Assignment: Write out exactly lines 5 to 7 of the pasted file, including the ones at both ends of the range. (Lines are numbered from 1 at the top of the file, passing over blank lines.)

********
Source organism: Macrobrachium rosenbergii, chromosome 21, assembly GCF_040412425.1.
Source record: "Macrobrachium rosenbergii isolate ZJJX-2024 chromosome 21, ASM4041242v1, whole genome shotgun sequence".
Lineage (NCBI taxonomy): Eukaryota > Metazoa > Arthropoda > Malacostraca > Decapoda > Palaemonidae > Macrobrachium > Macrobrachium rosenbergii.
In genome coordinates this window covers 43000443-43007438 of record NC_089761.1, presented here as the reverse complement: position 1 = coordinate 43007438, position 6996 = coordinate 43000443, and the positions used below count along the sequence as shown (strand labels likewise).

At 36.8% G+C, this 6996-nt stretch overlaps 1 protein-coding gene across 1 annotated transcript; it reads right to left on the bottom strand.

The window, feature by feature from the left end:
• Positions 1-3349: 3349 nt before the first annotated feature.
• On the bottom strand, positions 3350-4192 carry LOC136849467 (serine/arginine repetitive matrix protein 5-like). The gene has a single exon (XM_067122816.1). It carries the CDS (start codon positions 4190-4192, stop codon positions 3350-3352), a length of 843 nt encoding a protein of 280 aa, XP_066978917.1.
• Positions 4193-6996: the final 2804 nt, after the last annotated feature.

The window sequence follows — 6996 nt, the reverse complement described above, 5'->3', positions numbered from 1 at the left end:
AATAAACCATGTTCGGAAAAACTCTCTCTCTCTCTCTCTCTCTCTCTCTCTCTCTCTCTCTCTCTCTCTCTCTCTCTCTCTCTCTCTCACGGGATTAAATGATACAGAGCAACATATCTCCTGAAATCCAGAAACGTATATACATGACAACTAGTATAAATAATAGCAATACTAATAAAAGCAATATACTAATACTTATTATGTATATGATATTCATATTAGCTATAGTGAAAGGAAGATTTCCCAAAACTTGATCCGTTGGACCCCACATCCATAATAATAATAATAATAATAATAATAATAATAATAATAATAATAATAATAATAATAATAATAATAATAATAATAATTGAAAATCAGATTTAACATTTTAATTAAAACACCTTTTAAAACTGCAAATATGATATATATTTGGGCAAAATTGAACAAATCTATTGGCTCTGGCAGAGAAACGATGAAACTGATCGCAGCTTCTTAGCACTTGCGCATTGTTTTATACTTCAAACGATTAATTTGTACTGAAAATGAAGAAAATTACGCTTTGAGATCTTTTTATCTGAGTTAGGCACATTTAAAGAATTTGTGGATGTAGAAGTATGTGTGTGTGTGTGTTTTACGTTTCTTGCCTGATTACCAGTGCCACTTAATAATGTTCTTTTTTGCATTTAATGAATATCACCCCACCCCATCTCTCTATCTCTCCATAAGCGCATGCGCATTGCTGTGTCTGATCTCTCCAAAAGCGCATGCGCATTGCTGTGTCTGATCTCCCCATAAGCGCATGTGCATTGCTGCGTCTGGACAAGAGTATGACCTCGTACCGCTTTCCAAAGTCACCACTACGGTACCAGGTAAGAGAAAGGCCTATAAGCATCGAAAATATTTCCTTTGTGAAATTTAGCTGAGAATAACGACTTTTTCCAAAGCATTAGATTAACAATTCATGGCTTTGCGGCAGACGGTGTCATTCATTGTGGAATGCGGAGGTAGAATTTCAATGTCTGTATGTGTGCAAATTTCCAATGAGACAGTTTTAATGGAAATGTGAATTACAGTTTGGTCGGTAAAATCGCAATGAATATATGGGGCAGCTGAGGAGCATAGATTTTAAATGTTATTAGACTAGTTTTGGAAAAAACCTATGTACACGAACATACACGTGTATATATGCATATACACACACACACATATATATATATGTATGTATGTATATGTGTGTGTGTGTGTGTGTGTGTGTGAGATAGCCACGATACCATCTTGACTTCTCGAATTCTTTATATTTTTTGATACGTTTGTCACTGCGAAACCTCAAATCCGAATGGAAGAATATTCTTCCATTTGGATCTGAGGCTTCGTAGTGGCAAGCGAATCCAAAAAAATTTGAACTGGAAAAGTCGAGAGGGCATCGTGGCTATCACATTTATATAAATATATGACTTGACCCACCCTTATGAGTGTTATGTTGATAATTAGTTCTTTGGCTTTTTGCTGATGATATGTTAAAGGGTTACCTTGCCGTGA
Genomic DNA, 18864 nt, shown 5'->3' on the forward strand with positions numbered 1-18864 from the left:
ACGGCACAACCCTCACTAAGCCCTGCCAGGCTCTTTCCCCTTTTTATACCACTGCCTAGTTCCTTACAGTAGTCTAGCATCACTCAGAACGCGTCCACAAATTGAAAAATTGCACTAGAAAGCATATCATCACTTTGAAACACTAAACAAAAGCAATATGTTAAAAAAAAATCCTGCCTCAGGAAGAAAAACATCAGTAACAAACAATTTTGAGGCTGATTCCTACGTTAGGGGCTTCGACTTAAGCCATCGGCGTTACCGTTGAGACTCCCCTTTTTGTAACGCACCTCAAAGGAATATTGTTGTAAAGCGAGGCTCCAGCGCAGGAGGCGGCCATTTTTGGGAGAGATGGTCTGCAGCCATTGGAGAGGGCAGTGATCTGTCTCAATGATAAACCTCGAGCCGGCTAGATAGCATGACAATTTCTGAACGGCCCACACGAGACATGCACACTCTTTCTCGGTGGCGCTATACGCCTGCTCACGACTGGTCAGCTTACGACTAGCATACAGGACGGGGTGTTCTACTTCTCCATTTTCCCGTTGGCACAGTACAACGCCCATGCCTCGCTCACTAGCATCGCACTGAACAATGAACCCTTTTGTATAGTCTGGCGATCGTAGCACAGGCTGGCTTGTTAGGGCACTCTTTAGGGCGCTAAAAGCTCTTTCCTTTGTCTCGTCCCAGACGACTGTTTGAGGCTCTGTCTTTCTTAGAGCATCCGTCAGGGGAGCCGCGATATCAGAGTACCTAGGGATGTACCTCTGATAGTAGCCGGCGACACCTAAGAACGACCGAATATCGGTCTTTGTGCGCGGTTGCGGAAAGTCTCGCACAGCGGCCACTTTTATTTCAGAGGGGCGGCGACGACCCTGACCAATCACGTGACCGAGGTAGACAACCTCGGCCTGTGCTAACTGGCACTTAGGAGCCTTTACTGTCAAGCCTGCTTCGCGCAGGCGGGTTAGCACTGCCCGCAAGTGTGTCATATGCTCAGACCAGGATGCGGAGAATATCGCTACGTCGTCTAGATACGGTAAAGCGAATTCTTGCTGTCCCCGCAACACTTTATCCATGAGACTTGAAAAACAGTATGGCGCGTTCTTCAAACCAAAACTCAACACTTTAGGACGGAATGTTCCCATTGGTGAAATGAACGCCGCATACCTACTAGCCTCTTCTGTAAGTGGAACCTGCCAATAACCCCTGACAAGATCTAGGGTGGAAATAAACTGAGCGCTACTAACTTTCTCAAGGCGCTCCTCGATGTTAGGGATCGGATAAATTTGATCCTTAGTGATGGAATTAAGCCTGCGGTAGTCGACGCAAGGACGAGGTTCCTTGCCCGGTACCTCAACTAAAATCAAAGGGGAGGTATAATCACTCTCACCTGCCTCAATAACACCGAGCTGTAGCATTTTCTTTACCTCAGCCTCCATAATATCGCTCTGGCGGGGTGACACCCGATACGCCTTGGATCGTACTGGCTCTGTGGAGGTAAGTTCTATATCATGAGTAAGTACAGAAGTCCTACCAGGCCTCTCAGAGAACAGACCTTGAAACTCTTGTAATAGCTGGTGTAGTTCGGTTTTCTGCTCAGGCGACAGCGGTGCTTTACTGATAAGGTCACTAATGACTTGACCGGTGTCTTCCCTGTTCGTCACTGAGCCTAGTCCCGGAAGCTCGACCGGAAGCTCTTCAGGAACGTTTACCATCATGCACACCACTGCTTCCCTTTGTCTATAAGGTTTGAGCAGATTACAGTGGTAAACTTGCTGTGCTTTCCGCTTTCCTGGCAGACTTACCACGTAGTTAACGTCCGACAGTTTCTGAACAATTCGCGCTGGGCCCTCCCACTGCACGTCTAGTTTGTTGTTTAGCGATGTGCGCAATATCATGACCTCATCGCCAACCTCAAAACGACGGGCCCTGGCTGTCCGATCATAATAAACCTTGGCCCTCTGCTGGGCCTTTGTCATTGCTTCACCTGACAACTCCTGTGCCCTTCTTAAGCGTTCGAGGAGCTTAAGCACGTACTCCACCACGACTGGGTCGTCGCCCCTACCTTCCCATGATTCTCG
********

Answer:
At 36.8% G+C, this 6996-nt stretch overlaps 1 protein-coding gene across 1 annotated transcript; it reads right to left on the bottom strand.

The window, feature by feature from the left end:
• Positions 1-3349: 3349 nt before the first annotated feature.